Health, Vaccination & Disease

Feathers Everywhere – Chicken Moulting

What is “Moulting”?’

Chicken molting season typically occurs in late summer to early fall, although the exact timing can vary depending on factors such as breed, age, and environmental conditions. Molting is a natural process in which chickens shed their old feathers and grow new ones. It helps chickens maintain healthy plumage, which is essential for insulation, protection, and overall well-being, especially as they prepare for colder weather.

During molting, chickens may temporarily cease laying eggs or lay fewer eggs, as their bodies redirect energy towards feather regeneration. While chickens typically consume 120-150 grams of feed per day, their eating habits generally remain consistent regardless of whether they are molting.

Feather regeneration requires a significant amount of protein, and chickens prioritize allocating protein towards this process during molting. Since producing eggs also requires a high level of protein, chickens may not have enough resources to support both feather growth and egg production simultaneously. As a result, egg production may decrease or temporarily cease during molting as the chickens focus on regrowing their feathers.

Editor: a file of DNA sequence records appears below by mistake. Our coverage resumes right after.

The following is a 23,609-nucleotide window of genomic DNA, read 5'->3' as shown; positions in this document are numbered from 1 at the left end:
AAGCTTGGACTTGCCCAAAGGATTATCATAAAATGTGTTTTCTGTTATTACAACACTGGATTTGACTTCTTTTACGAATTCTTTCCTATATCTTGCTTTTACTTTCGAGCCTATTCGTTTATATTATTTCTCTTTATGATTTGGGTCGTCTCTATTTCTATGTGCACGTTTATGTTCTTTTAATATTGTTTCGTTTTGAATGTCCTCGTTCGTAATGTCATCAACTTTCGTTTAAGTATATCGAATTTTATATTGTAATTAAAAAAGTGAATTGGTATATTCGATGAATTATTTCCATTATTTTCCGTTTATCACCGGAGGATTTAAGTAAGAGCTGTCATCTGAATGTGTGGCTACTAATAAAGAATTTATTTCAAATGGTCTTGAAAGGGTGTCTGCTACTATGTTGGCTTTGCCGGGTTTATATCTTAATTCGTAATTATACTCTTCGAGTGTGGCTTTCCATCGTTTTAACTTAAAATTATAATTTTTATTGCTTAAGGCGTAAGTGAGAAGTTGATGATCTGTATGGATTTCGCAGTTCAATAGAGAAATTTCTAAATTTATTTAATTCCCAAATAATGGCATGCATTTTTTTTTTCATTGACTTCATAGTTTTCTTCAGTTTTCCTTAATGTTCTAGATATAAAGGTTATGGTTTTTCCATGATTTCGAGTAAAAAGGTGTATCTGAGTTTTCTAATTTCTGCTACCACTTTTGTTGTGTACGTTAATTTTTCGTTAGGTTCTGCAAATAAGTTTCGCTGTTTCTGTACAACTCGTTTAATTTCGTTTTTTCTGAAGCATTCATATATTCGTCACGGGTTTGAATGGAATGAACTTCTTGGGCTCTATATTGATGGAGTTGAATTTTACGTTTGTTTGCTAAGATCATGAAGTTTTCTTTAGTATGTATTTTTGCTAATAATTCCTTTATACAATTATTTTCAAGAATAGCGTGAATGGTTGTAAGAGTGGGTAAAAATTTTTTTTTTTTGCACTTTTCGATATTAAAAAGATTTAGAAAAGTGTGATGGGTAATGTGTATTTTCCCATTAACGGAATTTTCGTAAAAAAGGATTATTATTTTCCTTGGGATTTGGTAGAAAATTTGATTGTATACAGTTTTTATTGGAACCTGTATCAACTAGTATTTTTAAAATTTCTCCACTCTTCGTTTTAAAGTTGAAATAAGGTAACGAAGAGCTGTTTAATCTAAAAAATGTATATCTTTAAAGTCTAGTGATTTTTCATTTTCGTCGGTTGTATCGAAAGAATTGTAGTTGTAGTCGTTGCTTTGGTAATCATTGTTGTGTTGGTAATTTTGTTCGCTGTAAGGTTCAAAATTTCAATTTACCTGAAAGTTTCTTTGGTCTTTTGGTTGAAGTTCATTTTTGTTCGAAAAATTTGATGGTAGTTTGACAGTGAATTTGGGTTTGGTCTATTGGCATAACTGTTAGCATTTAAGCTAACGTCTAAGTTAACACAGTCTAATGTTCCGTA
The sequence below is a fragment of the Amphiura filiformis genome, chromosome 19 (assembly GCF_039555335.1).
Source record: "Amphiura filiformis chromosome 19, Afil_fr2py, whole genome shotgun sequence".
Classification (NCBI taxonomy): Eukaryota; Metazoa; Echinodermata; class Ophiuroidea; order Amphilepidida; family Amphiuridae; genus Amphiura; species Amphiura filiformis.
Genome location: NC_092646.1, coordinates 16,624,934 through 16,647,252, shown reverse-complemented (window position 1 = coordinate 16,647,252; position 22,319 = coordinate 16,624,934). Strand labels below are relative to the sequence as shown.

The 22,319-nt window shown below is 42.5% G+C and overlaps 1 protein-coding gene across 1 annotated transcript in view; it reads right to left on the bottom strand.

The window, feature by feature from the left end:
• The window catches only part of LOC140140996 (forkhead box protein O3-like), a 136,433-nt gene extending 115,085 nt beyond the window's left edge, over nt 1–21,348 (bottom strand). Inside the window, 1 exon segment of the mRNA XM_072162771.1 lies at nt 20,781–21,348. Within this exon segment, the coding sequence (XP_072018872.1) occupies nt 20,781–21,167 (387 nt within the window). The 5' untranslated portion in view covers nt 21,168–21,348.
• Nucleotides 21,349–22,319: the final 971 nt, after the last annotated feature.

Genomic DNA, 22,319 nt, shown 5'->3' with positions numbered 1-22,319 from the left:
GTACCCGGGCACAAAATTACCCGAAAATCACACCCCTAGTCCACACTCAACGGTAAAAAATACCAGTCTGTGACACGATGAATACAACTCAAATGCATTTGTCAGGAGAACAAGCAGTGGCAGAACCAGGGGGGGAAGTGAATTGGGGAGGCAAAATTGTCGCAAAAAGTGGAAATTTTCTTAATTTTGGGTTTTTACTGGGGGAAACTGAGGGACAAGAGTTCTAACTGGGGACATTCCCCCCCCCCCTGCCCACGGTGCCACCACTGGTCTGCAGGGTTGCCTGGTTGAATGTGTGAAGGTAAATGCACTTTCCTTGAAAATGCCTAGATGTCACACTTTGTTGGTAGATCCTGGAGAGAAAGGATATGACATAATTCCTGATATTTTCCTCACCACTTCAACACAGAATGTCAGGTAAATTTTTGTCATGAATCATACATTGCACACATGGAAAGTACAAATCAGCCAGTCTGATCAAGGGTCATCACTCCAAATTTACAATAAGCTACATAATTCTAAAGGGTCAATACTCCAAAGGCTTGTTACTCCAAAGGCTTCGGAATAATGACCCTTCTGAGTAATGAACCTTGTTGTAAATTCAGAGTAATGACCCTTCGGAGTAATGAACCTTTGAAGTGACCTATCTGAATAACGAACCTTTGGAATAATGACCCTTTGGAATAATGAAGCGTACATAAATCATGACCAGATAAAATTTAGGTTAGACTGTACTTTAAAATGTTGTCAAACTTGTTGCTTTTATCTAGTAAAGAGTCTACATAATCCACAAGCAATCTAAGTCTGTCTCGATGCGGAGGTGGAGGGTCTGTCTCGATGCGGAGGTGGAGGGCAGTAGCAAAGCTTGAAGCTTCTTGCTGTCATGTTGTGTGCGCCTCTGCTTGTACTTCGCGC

Molting can last anywhere from a few weeks to a couple of months, during which time chickens may appear scruffy or less vibrant due to the loss of feathers. While it’s crucial to provide chickens with a balanced diet rich in protein (around 17%), vitamins, and minerals during molting to support healthy feather growth and overall well-being, it’s important not to overfeed them as any excess will become wasted. Additionally, ensuring access to clean water is essential during this time.

Molting can vary among individual chickens, with some starting earlier than others and exhibiting different patterns of feather loss. Some chickens may molt slowly over time, while others may undergo a rapid shedding of feathers, known as “powder molting.” It’s crucial to monitor the behavior of chickens during molting, as some individuals may become curious about “pin feathers” emerging on other chickens’ bodies. This tendency can result in feather pecking behavior, which, if not promptly addressed, can become habitual and potentially cause serious injury to the targeted chicken. We advise isolating the pecked bird immediately until its feathers have fully regrown.

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